To regulate entities and aid in better rulemaking, it is important to get the nomenclature right.
Ars Electronica — Flickr/CC BY-NC-ND 2.0
This article is part of the series — Colaba Edit.
In recent years, technology firms have made great strides in advancing artificial intelligence (AI). According to the Organisation for Economic Co-operation and Development, over 300 policy and strategic initiatives in 60 countries focus on the impacts of AI on society, business, governments, and the planet. To regulate these entities and aid in better rulemaking, it is important to get the nomenclature right.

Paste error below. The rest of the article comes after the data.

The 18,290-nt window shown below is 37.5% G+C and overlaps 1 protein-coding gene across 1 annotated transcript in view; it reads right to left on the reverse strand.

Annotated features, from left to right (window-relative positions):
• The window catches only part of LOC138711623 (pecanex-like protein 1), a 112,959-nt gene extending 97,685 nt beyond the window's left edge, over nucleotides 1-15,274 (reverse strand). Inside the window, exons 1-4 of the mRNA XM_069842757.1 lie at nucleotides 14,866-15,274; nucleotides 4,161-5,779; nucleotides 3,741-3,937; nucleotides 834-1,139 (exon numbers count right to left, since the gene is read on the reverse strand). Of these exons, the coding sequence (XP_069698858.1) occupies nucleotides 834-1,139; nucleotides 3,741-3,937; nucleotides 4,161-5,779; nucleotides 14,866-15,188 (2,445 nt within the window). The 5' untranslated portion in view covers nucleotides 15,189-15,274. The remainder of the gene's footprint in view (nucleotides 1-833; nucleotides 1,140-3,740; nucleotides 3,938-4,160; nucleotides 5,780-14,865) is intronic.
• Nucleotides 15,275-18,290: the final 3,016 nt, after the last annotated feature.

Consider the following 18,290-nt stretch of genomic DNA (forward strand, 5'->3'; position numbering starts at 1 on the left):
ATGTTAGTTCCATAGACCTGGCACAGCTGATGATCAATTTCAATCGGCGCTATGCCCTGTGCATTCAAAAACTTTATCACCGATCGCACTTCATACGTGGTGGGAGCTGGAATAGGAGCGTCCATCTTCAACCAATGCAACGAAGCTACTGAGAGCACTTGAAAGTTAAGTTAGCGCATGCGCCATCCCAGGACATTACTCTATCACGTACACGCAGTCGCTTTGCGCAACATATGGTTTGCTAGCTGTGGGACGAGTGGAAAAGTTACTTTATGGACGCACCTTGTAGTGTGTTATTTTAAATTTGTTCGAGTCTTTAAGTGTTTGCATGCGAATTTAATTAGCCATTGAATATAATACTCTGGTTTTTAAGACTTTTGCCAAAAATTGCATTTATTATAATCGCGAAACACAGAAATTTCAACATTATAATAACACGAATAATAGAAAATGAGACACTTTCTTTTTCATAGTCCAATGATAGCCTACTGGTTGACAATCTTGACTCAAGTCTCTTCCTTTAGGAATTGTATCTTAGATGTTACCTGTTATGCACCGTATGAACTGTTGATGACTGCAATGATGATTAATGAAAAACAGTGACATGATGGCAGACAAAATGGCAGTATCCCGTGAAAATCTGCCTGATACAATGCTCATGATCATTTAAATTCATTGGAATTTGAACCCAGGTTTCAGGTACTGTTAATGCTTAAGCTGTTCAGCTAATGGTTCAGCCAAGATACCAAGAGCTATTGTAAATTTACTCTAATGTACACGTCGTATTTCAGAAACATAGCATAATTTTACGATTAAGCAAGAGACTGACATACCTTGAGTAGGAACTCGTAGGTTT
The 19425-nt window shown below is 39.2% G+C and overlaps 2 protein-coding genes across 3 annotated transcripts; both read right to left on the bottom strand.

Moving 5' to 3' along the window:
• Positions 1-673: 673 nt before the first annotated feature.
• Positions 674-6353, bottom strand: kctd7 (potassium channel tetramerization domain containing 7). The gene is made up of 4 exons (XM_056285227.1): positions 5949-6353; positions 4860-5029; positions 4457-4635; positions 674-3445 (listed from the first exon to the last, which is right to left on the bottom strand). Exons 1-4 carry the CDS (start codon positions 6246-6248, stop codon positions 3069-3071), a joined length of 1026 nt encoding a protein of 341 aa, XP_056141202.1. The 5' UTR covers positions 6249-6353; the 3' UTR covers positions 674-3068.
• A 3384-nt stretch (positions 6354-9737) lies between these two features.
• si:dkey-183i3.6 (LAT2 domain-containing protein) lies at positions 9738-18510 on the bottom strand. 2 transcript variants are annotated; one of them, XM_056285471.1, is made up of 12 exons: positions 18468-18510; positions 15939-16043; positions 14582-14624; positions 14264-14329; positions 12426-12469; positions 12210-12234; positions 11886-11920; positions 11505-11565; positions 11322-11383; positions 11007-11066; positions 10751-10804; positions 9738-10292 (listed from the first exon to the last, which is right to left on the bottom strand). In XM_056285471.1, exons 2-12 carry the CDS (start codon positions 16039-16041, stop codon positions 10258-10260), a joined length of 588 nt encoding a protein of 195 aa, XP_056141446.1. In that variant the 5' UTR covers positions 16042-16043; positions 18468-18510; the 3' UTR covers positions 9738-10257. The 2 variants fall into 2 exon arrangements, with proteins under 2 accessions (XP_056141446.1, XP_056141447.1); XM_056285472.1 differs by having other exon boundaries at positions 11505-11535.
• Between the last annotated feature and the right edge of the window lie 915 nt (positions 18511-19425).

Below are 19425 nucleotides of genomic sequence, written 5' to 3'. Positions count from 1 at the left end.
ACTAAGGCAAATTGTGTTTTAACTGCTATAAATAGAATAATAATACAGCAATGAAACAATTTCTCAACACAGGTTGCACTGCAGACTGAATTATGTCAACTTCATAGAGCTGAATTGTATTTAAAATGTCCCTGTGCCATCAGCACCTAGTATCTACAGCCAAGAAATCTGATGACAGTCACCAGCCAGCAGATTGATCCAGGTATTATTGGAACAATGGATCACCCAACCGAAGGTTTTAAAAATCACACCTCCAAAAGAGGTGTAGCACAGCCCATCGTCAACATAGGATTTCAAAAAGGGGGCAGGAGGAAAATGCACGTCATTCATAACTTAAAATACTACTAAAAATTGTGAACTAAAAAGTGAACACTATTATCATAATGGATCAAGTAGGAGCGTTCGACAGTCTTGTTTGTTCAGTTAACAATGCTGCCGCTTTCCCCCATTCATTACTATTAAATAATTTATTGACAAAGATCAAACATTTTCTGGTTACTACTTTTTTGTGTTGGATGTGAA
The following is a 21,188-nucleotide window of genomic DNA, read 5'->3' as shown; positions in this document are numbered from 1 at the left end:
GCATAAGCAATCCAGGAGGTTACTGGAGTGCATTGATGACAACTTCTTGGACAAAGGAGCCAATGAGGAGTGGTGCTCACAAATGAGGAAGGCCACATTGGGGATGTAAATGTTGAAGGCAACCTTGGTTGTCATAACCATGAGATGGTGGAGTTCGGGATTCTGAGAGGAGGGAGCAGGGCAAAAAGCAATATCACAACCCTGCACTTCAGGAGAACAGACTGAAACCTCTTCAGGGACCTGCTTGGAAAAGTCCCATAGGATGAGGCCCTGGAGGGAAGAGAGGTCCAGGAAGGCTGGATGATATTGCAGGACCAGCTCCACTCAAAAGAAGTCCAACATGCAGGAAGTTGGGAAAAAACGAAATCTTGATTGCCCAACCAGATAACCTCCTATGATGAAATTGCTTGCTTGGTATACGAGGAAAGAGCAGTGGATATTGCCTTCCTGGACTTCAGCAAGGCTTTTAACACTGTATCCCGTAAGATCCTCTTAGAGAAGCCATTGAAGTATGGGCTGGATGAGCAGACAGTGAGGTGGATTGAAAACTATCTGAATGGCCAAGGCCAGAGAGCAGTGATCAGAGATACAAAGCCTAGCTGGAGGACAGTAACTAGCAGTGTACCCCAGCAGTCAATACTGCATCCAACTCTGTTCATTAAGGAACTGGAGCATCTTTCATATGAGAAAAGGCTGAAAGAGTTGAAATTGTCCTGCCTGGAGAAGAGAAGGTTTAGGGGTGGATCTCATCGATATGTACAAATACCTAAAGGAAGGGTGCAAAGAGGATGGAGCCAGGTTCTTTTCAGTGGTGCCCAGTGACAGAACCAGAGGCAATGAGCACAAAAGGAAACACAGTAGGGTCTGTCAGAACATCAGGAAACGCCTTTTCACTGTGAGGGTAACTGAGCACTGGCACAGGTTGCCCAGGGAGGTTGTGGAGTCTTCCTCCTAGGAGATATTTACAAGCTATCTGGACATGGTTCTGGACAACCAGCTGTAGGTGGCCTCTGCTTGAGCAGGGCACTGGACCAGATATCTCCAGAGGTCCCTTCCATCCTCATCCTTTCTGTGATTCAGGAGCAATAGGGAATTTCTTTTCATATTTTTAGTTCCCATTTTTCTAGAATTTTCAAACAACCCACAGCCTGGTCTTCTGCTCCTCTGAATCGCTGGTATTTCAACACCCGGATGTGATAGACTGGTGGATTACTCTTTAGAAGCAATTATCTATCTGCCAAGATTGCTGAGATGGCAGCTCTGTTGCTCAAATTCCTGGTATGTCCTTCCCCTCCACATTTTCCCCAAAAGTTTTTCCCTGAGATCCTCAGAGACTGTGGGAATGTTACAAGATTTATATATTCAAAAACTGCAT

Broadly, AI falls into two categories — artificial general intelligence (which seeks to emulate human intelligence) and artificial narrow intelligence (applied to domain-specific, defined tasks such as medical diagnosis or automobile navigation). Currently, most AI development is concentrated in the artificial narrow intelligence category. Many applications may converge to form artificial general intelligence, but it is not technically feasible right now. Several prominent figures such as Bill Gates, Elon Musk and physicist Stephen Hawking have expressed fear over the development of artificial general intelligence, which could potentially outthink humanity and pose as an existential threat. Thus, AI developments tend to focus on artificial narrow intelligence.